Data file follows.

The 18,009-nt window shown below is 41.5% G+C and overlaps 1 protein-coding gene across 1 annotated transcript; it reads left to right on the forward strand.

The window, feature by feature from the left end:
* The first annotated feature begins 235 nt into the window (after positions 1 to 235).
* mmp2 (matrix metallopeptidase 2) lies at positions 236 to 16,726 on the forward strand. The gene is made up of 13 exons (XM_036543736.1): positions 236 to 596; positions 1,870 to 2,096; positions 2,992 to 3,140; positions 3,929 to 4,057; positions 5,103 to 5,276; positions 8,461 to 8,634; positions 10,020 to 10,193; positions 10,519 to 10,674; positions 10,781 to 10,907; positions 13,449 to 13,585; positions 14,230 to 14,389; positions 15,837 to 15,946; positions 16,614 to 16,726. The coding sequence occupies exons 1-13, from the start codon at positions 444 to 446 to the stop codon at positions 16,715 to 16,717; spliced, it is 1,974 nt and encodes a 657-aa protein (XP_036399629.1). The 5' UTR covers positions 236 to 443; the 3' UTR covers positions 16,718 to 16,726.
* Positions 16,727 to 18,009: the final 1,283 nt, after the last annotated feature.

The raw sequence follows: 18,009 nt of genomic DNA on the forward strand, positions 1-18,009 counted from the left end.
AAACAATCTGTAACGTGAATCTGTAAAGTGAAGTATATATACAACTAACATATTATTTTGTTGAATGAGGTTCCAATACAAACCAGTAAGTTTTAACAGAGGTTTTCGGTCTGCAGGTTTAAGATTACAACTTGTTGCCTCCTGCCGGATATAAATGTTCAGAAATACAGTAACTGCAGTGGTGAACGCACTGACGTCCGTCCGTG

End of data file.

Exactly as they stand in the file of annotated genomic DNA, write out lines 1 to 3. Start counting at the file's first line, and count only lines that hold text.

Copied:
The 18,009-nt window shown below is 41.5% G+C and overlaps 1 protein-coding gene across 1 annotated transcript; it reads left to right on the forward strand.

The window, feature by feature from the left end:
* The first annotated feature begins 235 nt into the window (after positions 1 to 235).